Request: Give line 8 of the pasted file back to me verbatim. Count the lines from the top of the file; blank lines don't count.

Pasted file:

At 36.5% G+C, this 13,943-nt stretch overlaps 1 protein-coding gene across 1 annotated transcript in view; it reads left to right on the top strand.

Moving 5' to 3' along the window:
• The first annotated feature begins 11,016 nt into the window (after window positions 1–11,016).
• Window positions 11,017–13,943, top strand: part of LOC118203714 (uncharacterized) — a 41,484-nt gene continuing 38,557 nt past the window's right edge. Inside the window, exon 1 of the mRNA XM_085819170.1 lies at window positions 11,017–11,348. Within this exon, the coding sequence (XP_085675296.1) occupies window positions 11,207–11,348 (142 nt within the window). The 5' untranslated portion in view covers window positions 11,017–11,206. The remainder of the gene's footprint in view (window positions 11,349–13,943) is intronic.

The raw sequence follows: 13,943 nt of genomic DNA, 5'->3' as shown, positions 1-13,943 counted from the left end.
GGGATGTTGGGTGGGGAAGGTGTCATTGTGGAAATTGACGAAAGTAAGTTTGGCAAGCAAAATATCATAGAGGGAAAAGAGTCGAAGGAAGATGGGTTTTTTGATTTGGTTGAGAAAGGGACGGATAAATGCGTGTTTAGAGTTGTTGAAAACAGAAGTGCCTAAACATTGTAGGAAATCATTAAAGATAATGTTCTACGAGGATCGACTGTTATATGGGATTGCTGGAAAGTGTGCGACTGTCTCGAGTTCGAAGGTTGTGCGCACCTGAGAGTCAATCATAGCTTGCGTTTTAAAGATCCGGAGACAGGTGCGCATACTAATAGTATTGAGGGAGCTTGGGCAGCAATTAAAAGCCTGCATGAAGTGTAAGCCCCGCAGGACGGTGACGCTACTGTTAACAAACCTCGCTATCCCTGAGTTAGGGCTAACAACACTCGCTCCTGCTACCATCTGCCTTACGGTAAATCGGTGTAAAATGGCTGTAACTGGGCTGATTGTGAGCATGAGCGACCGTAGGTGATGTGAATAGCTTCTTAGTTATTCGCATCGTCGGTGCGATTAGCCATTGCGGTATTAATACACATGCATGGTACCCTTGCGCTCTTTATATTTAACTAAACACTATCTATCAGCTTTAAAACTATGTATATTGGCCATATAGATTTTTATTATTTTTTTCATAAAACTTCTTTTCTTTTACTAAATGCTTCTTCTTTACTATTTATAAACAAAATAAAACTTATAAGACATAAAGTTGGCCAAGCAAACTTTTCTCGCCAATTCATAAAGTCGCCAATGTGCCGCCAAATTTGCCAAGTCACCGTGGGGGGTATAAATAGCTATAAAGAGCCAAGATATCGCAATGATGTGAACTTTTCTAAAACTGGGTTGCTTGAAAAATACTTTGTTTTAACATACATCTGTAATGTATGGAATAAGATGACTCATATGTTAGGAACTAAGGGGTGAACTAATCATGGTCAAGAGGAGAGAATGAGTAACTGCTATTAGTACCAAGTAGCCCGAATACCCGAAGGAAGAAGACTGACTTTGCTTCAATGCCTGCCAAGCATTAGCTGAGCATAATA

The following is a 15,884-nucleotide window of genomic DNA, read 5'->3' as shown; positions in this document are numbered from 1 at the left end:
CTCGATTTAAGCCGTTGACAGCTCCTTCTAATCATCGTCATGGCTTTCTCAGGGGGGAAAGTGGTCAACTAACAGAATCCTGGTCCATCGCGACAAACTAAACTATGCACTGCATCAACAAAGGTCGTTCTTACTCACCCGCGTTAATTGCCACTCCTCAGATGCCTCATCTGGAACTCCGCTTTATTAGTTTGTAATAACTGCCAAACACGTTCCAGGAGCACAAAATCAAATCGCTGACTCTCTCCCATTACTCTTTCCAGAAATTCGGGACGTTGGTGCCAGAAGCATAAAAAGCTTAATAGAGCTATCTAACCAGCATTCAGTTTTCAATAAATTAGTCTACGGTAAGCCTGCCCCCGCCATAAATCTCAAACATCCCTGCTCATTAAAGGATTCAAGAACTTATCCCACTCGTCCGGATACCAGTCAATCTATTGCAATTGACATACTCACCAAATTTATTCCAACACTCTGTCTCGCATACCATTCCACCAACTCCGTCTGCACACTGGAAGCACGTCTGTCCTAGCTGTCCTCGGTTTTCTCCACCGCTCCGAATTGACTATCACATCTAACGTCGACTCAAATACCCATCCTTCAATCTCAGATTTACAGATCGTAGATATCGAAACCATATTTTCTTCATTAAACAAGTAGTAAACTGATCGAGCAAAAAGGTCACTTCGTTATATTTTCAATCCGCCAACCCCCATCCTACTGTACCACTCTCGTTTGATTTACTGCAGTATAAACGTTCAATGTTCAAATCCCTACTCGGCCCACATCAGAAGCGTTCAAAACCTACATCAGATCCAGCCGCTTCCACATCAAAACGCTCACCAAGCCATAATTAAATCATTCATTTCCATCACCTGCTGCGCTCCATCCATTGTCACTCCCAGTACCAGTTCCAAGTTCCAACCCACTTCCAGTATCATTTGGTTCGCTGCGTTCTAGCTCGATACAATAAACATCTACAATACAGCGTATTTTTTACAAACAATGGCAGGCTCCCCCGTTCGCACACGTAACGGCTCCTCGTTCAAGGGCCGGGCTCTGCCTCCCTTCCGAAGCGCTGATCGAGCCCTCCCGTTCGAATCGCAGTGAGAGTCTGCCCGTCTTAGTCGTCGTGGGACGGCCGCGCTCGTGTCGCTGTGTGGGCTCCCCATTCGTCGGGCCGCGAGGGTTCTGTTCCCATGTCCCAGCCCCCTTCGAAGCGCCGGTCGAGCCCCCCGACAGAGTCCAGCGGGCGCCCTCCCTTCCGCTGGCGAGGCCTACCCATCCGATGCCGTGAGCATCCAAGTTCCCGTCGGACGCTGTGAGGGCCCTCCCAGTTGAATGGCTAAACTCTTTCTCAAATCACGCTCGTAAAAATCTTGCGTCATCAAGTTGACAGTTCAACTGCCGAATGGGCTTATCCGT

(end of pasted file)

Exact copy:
CTCGATTTAAGCCGTTGACAGCTCCTTCTAATCATCGTCATGGCTTTCTCAGGGGGGAAAGTGGTCAACTAACAGAATCCTGGTCCATCGCGACAAACTAAACTATGCACTGCATCAACAAAGGTCGTTCTTACTCACCCGCGTTAATTGCCACTCCTCAGATGCCTCATCTGGAACTCCGCTTTATTAGTTTGTAATAACTGCCAAACACGTTCCAGGAGCACAAAATCAAATCGCTGACTCTCTCCCATTACTCTTTCCAGAAATTCGGGACGTTGGTGCCAGAAGCATAAAAAGCTTAATAGAGCTATCTAACCAGCATTCAGTTTTCAATAAATTAGTCTACGGTAAGCCTGCCCCCGCCATAAATCTCAAACATCCCTGCTCATTAAAGGATTCAAGAACTTATCCCACTCGTCCGGATACCAGTCAATCTATTGCAATTGACATACTCACCAAATTTATTCCAACACTCTGTCTCGCATACCATTCCACCAACTCCGTCTGCACACTGGAAGCACGTCTGTCCTAGCTGTCCTCGGTTTTCTCCACCGCTCCGAATTGACTATCACATCTAACGTCGACTCAAATACCCATCCTTCAATCTCAGATTTACAGATCGTAGATATCGAAACCATATTTTCTTCATTAAACAAGTAGTAAACTGATCGAGCAAAAAGGTCACTTCGTTATATTTTCAATCCGCCAACCCCCATCCTACTGTACCACTCTCGTTTGATTTACTGCAGTATAAACGTTCAATGTTCAAATCCCTACTCGGCCCACATCAGAAGCGTTCAAAACCTACATCAGATCCAGCCGCTTCCACATCAAAACGCTCACCAAGCCATAATTAAATCATTCATTTCCATCACCTGCTGCGCTCCATCCATTGTCACTCCCAGTACCAGTTCCAAGTTCCAACCCACTTCCAGTATCATTTGGTTCGCTGCGTTCTAGCTCGATACAATAAACATCTACAATACAGCGTATTTTTTACAAACAATGGCAGGCTCCCCCGTTCGCACACGTAACGGCTCCTCGTTCAAGGGCCGGGCTCTGCCTCCCTTCCGAAGCGCTGATCGAGCCCTCCCGTTCGAATCGCAGTGAGAGTCTGCCCGTCTTAGTCGTCGTGGGACGGCCGCGCTCGTGTCGCTGTGTGGGCTCCCCATTCGTCGGGCCGCGAGGGTTCTGTTCCCATGTCCCAGCCCCCTTCGAAGCGCCGGTCGAGCCCCCCGACAGAGTCCAGCGGGCGCCCTCCCTTCCGCTGGCGAGGCCTACCCATCCGATGCCGTGAGCATCCAAGTTCCCGTCGGACGCTGTGAGGGCCCTCCCAGTTGAATGGCTAAACTCTTTCTCAAATCACGCTCGTAAAAATCTTGCGTCATCAAGTTGACAGTTCAACTGCCGAATGGGCTTATCCGT